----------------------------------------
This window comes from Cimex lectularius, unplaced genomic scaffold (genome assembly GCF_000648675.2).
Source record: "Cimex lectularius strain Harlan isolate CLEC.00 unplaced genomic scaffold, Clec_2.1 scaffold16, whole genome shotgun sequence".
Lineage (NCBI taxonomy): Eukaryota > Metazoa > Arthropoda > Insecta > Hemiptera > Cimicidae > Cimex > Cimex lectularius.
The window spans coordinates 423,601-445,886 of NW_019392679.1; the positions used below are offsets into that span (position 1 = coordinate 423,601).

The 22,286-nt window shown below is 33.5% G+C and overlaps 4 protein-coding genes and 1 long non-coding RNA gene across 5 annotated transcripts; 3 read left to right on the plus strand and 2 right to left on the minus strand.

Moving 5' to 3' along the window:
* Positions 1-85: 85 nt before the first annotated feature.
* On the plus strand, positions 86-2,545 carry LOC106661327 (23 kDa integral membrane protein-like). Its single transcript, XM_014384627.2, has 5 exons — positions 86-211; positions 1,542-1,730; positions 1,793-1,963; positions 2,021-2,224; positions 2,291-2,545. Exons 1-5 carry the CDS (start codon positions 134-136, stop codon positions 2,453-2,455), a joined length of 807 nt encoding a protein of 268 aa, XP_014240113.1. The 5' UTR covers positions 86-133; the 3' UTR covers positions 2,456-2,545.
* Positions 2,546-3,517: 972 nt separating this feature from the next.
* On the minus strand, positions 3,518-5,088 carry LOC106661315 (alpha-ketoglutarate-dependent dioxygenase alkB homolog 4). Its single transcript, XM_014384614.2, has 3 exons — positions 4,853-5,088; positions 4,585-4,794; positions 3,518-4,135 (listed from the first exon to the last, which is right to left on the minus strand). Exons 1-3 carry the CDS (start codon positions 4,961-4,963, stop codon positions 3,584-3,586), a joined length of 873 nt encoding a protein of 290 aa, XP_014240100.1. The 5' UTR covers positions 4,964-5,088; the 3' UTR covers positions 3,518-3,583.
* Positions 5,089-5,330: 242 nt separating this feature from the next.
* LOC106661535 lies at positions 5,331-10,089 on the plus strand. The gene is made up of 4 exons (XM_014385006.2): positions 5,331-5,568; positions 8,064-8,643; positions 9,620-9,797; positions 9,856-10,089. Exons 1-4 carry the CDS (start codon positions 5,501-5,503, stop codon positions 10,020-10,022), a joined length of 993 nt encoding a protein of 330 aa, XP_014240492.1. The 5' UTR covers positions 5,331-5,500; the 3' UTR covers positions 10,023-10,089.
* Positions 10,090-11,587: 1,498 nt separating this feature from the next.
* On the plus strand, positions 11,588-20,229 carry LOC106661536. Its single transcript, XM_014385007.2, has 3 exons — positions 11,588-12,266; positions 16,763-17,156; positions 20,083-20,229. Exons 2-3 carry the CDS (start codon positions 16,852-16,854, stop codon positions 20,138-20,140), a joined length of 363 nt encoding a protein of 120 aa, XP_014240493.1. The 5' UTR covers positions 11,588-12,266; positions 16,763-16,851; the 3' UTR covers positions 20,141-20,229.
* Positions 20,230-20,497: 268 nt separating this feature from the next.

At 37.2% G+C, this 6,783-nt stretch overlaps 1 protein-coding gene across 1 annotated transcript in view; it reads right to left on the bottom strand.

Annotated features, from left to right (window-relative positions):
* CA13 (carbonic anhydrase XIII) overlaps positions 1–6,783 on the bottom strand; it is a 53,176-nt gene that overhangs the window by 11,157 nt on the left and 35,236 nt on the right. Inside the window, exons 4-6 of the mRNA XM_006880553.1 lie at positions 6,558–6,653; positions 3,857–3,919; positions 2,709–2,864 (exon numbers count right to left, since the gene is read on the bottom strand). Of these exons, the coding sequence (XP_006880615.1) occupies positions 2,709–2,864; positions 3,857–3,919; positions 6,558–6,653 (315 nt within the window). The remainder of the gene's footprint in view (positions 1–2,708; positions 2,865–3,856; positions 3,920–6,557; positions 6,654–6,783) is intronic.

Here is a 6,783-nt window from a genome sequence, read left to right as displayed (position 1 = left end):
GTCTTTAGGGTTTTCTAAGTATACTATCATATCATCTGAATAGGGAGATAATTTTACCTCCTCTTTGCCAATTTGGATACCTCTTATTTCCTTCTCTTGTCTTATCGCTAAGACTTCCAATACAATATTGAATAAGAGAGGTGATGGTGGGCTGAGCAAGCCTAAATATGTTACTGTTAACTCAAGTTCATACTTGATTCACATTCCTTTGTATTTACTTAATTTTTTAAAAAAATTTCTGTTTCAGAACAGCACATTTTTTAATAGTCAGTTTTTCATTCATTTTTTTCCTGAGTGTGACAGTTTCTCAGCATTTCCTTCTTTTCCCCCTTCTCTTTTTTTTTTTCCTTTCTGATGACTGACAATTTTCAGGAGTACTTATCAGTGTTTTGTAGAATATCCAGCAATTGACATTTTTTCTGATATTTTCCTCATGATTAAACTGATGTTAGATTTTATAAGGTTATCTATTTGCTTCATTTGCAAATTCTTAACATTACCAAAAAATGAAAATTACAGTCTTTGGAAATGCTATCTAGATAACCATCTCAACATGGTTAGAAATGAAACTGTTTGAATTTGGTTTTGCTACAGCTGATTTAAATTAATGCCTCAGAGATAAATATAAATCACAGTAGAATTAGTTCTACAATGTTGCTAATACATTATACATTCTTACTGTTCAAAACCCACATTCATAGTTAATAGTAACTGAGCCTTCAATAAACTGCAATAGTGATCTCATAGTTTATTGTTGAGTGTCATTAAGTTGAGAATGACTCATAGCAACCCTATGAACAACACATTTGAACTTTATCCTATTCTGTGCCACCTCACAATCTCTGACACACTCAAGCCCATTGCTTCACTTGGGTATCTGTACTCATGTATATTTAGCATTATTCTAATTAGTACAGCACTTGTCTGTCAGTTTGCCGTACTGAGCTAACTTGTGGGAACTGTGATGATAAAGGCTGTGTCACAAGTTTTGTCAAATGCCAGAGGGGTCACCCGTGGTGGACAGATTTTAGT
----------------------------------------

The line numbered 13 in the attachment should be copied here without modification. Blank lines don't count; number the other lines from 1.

* Positions 10,090-11,587: 1,498 nt separating this feature from the next.